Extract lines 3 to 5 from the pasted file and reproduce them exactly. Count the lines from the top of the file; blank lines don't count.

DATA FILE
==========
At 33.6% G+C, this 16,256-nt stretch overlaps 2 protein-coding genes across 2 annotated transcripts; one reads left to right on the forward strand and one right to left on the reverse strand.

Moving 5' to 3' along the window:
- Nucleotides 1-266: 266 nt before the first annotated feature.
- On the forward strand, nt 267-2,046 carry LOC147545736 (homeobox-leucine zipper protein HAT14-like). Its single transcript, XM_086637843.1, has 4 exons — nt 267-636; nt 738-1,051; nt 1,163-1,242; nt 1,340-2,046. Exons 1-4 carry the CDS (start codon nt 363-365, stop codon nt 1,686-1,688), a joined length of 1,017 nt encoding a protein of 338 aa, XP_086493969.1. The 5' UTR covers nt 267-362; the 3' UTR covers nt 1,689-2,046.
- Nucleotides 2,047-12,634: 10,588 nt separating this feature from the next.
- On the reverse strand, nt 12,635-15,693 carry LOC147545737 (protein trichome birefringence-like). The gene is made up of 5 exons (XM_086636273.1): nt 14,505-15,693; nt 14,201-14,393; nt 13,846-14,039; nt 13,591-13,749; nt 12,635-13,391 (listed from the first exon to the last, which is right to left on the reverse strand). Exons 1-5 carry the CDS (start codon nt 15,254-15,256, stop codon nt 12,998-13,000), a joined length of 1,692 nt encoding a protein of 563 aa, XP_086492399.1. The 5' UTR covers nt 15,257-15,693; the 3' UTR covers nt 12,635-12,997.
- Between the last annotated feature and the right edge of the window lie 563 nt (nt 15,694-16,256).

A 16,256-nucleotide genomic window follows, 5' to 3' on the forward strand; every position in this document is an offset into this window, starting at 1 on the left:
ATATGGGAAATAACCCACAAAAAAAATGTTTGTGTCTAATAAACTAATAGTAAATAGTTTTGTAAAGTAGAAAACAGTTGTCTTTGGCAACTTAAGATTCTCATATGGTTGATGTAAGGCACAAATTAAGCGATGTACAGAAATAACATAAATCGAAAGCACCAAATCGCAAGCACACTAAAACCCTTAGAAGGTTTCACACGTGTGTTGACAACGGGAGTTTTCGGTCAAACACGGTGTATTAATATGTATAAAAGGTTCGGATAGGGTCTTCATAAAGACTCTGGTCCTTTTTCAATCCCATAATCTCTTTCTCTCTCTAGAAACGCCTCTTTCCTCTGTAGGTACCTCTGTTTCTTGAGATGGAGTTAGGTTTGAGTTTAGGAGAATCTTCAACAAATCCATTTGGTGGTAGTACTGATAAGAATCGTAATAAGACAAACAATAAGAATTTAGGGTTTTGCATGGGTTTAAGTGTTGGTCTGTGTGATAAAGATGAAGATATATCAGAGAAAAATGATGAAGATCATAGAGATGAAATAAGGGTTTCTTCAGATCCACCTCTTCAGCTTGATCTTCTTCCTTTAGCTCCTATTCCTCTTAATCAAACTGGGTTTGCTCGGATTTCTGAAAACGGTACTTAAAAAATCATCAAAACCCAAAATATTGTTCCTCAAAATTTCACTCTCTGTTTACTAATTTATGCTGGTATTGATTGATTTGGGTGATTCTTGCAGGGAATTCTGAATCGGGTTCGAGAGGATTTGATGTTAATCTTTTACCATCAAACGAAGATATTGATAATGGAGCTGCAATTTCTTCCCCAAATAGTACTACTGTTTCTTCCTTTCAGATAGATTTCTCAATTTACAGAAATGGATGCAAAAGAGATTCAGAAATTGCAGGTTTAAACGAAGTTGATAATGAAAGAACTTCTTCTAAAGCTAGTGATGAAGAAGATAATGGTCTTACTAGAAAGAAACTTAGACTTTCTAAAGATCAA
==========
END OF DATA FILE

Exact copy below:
- Nucleotides 1-266: 266 nt before the first annotated feature.
- On the forward strand, nt 267-2,046 carry LOC147545736 (homeobox-leucine zipper protein HAT14-like). Its single transcript, XM_086637843.1, has 4 exons — nt 267-636; nt 738-1,051; nt 1,163-1,242; nt 1,340-2,046. Exons 1-4 carry the CDS (start codon nt 363-365, stop codon nt 1,686-1,688), a joined length of 1,017 nt encoding a protein of 338 aa, XP_086493969.1. The 5' UTR covers nt 267-362; the 3' UTR covers nt 1,689-2,046.
- Nucleotides 2,047-12,634: 10,588 nt separating this feature from the next.